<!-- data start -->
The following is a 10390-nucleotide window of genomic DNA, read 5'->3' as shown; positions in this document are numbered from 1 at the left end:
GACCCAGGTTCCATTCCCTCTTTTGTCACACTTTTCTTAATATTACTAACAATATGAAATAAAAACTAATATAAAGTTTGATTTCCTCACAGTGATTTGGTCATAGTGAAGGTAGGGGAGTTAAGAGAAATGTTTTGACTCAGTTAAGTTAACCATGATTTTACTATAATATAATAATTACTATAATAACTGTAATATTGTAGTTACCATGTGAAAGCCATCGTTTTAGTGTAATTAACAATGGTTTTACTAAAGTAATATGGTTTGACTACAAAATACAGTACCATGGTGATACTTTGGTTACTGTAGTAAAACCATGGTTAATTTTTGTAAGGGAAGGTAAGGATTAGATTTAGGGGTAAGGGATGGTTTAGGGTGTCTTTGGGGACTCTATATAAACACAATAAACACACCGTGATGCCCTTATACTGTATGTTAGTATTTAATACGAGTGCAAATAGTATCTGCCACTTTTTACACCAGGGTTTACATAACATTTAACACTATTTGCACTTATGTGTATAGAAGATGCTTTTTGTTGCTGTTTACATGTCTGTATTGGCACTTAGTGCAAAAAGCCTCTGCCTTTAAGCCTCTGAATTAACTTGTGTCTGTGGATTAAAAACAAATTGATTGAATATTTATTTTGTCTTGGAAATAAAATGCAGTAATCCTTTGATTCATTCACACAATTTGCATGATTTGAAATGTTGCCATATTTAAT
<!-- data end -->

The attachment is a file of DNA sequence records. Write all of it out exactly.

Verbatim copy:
The following is a 10390-nucleotide window of genomic DNA, read 5'->3' as shown; positions in this document are numbered from 1 at the left end:
GACCCAGGTTCCATTCCCTCTTTTGTCACACTTTTCTTAATATTACTAACAATATGAAATAAAAACTAATATAAAGTTTGATTTCCTCACAGTGATTTGGTCATAGTGAAGGTAGGGGAGTTAAGAGAAATGTTTTGACTCAGTTAAGTTAACCATGATTTTACTATAATATAATAATTACTATAATAACTGTAATATTGTAGTTACCATGTGAAAGCCATCGTTTTAGTGTAATTAACAATGGTTTTACTAAAGTAATATGGTTTGACTACAAAATACAGTACCATGGTGATACTTTGGTTACTGTAGTAAAACCATGGTTAATTTTTGTAAGGGAAGGTAAGGATTAGATTTAGGGGTAAGGGATGGTTTAGGGTGTCTTTGGGGACTCTATATAAACACAATAAACACACCGTGATGCCCTTATACTGTATGTTAGTATTTAATACGAGTGCAAATAGTATCTGCCACTTTTTACACCAGGGTTTACATAACATTTAACACTATTTGCACTTATGTGTATAGAAGATGCTTTTTGTTGCTGTTTACATGTCTGTATTGGCACTTAGTGCAAAAAGCCTCTGCCTTTAAGCCTCTGAATTAACTTGTGTCTGTGGATTAAAAACAAATTGATTGAATATTTATTTTGTCTTGGAAATAAAATGCAGTAATCCTTTGATTCATTCACACAATTTGCATGATTTGAAATGTTGCCATATTTAAT